Zambia’s President Faces Electoral Defeat. What’s next?
14 August 2021
Share

Dr. Phillan Zamchiya

Dear Reader, President Edgar Lungu of Zambia performed dismally in the general election held on 12 August 2021. Results from polling agents indicate that the United Party for National Development’s Alliance leader Hakainde Hichilema (HH) is going to win with more than 50% of the vote. HH had support of 10 political parties. Reader, the political victory is already entrenched in the public’s mind. However, Zambia has to wait for the official declaration by the Electoral Commission of Zambia (ECZ), the statutory body mandated to run elections. Meanwhile the nation is on the edge. What are the possible four scenarios?

Scenario 1: Democratic transition

The best case scenario for democracy is for the ECZ to speedily announce the official results. So that HH, who evidently has more than 50% of the vote, becomes the President elect in line with section 101 (2) of the national constitution. This will pave way for HH to be sworn into office on the Tuesday following the seventh day after the date of ECZ’s declaration. Meanwhile, Lungu will have to do the honourable and gracious act. That is to phone H.H., congratulate him and concede defeat. Naturally, losing elections is devastating. However, democracy requires that once candidates have been submitted to the people the vote becomes supreme. H.H. has already sent messages indicating that ‘he will take care of Lungu’ in order to signal a peaceful transfer of power. Some losing Presidential candidates like Dr Nevers Mumba have already accepted the will of the people and called on Lungu to follow suit. That will result in a peaceful democratic transition and make Africa proud especially after Donald Trump’s failed theatrics to remain in office after losing the vote in America.

Scenario 2: Prolonged transition

However, Lungu can choose to continue occupying the saddle of state power for a while and prolong the transition. He can lodge an election petition to nullify the election of the President elect [read HH) if he can prove that the election laws were not complied with. He will have to file the petition with the constitutional court within seven days after the ECZ’s declaration of the President elect. Faced with such a petition, the constitutional court will have to hear the case within 14 days of the filing. The constitutional court can: (a) uphold the election of the President-elect of which he will be sworn in on the Tuesday following the seventh day after the declaration or (b) nullify the election of the President-elect which means a new presidential election will have to be held within 30 days. A decision of the constitutional court will be final. Within this period, the law will allow Lungu to continue to perform the executive functions except dissolving parliament or making appointments. Most commentators doubt the independence of the constitutional court because it was appointed by Lungu and it has been making controversial rulings in his favour. The judges were also trained by Zimbabwe’s controversial Chief Justice, Luke Malaba, on how to handle electoral petitions in May 2021. Nevertheless, even if the election is nullified, it will be a herculean task for Lungu to make a political comeback in 30 days. The people of Zambia want HH this time. Political allegiances change.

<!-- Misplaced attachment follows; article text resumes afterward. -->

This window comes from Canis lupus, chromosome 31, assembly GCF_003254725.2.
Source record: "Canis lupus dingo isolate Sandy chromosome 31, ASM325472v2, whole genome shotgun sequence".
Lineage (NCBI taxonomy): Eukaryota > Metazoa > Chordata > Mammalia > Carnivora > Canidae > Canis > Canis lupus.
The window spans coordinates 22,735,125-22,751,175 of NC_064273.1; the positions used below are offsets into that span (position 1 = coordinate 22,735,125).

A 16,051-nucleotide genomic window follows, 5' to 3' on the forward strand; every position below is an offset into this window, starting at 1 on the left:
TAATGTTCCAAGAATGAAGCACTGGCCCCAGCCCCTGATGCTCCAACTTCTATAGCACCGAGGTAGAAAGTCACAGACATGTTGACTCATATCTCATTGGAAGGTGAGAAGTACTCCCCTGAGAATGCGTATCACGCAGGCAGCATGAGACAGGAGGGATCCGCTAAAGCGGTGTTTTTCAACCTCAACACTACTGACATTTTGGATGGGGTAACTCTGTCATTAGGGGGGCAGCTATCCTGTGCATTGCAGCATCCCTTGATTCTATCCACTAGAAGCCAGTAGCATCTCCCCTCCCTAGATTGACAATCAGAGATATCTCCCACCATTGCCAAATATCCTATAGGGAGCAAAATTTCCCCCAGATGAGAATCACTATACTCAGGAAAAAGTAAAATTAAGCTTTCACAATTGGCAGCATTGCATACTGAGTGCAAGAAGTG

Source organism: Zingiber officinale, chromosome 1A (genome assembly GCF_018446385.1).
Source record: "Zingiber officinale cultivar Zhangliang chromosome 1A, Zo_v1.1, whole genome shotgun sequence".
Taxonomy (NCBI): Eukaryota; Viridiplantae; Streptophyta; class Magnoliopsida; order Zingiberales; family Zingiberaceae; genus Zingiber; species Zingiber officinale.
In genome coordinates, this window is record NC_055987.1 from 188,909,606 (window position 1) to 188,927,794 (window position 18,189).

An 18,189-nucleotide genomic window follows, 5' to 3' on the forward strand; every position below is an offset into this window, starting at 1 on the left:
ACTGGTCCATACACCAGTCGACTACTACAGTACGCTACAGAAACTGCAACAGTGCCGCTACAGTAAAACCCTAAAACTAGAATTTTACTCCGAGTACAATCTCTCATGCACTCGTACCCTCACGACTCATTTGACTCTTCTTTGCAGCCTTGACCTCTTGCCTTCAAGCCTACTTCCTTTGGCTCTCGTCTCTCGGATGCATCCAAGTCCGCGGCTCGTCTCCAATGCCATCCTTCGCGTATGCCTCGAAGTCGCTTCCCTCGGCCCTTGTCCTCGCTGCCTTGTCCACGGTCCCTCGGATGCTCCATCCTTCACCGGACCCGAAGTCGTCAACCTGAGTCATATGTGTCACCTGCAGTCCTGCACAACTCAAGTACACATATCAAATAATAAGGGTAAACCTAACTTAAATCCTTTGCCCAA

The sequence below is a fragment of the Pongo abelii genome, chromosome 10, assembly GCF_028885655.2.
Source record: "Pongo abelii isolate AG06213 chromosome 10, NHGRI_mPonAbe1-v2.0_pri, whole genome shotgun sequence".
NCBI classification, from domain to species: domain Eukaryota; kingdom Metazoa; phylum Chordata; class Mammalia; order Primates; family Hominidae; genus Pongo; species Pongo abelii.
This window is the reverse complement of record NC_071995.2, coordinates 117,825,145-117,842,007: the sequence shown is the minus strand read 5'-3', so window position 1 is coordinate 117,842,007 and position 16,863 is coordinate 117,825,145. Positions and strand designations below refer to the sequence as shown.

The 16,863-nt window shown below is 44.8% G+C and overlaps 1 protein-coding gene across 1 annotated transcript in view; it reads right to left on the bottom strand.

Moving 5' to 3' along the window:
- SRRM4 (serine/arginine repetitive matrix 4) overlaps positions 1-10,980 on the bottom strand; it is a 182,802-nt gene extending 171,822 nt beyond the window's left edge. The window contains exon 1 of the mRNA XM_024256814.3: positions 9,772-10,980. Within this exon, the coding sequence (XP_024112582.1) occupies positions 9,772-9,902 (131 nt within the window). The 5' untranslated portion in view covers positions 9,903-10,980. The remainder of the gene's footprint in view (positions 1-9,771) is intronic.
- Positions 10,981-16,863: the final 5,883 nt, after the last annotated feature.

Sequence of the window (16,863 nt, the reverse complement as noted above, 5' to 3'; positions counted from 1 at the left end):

Scenario 3: Derailed transition

On the other end, Lungu can try to manipulate state institutions and ECZ to rig the results in ways that can lead to his victory but more realistically a run-off. It is important to note that if none of the presidential candidates receives more than 50 percent of the votes, a second round of the presidential vote shall be held within 37 days of the first round. In the run-off, only candidates with the highest and second highest number of votes will be eligible to participate. Technically this means Lungu and HH will have to face each other in a second round. Political winds of change sweeping through Zambia cannot allow Lungu to turn the tide in just 37 days. Losing presidential candidates endorsing HH are likely to back him in the run-off. If anything, Lungu is likely to be isolated and defeated by even a wider margin in such a scenario. Maybe he will try to go for broke.

Scenario 4: Blocked transition

This will mean a suicidal attempt to refuse to surrender power and dig in at all costs. Under this scenario, the judiciary can be manipulated to disqualify HH as a Presidential candidate in the run-off based on trumped up charges of violating the constitution or election laws. The technical elimination of HH will result in a blocked transition. Lungu can also try to manipulate the judiciary to order an injunction against the ECZ despite that it is a state institution doing its constitutional duties. This will be meant to stop the ECZ from announcing results especially from HH’s stronghold constituencies citing violence and irregularities. Lungu’s last wild card in trying to block the transition can be to order the military to unleash terror against the citizens and make the country ungovernable. This is far-fetched and undesirable. Citizens are likely to build on Zambia’s democratic political culture of peaceful transfer of state power to resist. In addition, the international community is watching and there is no shared appetite to breed a pariah state within the judiciary, army and other state institutions.

So the best way for President Edgar Lungu is to enable democratic and peaceful transfer of state power and salvage some legacy.

By Dr. Phillan Zamchiya
[email protected]
13-08-2021